The Green New Deal offers valuable insights on how to drive transformational change. Does it have what it takes to pull it off?

Ensia
Ensia
Jul 12 · 5 min read
Photo © iStockphoto.com/A-Digit

By Kate Knuth for Ensia | @ensiamedia | @KateKnuth

If you’re paying attention to climate change or politics, you’ve almost certainly heard of the Green New Deal. It’s ambitious. It’s inspiring. It takes on two of the biggest crises of our time — climate change and economic inequality — and proposes a way forward that just might be up to the task of dealing with both. And it calls for transformational change: changing the structure of how a system works.

But can it deliver? Based on my research on how to drive transformational change, I think it can. But in order to do so, it needs to continue to gain traction on two key elements that make such change possible.

People can feel big change is needed, but the path forward is not clear. The Green New Deal offers a potential path forward.

The first key ingredient in transformation is fertile ground — a widespread understanding that things are becoming untenable and something has to change. The timing is ripe in the case of the climate crisis. Massive, global scientific reports on the dangers we face have recently been published (examples here and here), youth climate activism around the world is on the rise, and climate change is becoming an increasingly salient issue for U.S. voters. It’s also ripe with respect to wealth inequality, which is at historic highs in the United States. The success of the Green New Deal will depend on continued and increasing frustration about climate and inequality. In short, people can feel big change is needed, but the path forward is not clear.

The Green New Deal offers a potential path forward. Importantly, it starts by asking what is necessary, rather than what seems possible. By definition, transformation means a fundamental change in the system, so asking what is possible in the current system is not a likely path to transformation.

The second key ingredient is the presence of a “collective” — a large, intentionally organized group — at the center. Transformative change takes more than an individual, or even a group of individuals. It doesn’t simply capture the imagination of many people; it offers ways for people to contribute. In a collective, individuals are involved as more than members or employees. They make identity with the collective a core part of who they are and what they do. A collective develops a shared identity around a shared purpose, and can take the grassroots energy bubbling up around an issue and focus it in ways that turns it into powerful transformational work.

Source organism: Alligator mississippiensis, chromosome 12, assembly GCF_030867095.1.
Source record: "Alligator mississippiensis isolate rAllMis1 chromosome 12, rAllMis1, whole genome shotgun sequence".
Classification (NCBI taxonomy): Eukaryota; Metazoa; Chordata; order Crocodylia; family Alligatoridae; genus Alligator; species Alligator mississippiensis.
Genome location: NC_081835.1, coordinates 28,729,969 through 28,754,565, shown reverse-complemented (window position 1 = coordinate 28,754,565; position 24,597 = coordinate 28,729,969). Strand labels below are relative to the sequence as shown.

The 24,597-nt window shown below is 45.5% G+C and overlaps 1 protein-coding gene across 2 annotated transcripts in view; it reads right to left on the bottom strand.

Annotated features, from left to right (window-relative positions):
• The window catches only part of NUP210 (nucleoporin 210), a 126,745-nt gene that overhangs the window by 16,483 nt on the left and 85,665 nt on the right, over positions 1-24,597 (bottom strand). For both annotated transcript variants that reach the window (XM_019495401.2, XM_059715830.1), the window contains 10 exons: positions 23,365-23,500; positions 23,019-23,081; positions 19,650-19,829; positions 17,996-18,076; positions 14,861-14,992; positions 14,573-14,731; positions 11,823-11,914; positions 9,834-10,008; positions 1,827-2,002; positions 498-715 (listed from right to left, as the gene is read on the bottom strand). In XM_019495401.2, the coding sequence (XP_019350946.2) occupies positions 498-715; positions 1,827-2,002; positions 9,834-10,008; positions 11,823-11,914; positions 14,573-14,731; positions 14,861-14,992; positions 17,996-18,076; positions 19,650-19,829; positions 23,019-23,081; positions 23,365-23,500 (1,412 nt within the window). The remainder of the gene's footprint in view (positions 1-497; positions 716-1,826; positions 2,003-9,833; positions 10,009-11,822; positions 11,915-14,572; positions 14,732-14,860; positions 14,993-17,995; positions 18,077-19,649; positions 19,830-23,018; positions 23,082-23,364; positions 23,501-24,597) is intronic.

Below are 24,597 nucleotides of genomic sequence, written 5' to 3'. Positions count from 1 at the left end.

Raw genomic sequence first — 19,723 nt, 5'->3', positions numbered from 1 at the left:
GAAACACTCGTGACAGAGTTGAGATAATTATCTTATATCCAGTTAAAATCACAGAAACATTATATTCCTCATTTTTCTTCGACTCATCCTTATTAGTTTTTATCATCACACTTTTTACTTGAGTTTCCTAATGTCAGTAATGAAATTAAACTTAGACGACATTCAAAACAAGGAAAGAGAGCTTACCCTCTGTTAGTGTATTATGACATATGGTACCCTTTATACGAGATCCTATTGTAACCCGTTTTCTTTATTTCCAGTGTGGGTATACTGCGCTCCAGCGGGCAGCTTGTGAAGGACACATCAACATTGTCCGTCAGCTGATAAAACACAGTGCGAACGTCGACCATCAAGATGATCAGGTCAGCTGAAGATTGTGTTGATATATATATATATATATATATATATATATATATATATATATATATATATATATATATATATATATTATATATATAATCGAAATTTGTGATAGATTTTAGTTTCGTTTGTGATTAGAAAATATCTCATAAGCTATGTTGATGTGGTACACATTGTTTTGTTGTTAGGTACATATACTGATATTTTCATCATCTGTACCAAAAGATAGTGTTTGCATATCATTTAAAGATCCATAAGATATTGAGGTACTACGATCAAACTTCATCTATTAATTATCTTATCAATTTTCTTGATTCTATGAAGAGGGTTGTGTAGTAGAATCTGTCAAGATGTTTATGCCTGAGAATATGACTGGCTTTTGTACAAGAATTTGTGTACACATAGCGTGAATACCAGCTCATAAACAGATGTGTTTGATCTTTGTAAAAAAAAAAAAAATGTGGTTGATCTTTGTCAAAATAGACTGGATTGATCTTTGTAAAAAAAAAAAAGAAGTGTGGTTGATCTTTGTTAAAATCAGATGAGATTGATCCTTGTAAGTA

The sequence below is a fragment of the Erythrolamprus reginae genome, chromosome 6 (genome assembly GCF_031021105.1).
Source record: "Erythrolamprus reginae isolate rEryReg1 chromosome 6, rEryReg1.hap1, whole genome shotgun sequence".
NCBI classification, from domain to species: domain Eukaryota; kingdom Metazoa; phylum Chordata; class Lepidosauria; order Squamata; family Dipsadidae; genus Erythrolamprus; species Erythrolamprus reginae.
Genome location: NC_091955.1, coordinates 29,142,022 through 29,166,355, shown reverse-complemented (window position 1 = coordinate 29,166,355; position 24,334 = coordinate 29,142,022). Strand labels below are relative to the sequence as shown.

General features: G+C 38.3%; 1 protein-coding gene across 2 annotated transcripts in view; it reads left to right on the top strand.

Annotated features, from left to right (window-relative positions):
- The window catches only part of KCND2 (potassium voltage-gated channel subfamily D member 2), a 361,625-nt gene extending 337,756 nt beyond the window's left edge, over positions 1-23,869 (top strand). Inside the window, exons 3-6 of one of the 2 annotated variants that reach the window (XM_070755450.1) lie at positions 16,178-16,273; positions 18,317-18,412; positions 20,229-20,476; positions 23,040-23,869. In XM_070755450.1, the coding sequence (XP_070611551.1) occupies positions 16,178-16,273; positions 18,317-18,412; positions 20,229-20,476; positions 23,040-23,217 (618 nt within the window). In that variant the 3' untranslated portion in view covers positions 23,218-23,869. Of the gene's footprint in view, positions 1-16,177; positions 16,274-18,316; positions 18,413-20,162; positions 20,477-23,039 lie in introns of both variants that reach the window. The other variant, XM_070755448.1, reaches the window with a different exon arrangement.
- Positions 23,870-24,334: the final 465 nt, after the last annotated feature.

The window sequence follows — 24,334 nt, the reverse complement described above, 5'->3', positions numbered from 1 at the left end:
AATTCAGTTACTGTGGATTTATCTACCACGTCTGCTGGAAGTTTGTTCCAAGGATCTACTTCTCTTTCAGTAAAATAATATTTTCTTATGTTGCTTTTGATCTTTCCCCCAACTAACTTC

The collective at the roots of the Green New Deal is the Sunrise Movement — an American element of a thriving global youth climate movement. The Sunrise Movement grabbed onto the Green New Deal idea and took bold action — most memorably occupying the office of House Speaker Nancy Pelosi during the orientation of new members of Congress. Since then, Sunrise has been organizing around the Green New Deal all over the country, recently wrapping up the Road to the Green New Deal Tour that included more than 200 town hall meetings.

Will we, as a nation, rise together to channel the vast resources we have into the collective project of remaking our future in the face of the climate crisis in ways that enable all of us to thrive?

Importantly, the energy and action behind the Green New Deal has grown beyond the Sunrise Movement. The Green New Deal exists at the federal level not as an overly prescriptive policy proposal, but rather as a resolution that balances broad, shared purposes (addressing climate change and economic inequality) with some, but not all, specifics (e.g., fast decarbonization through rapid expansion of renewable energy, building upgrades and energy efficiency combined with millions of good-wage jobs).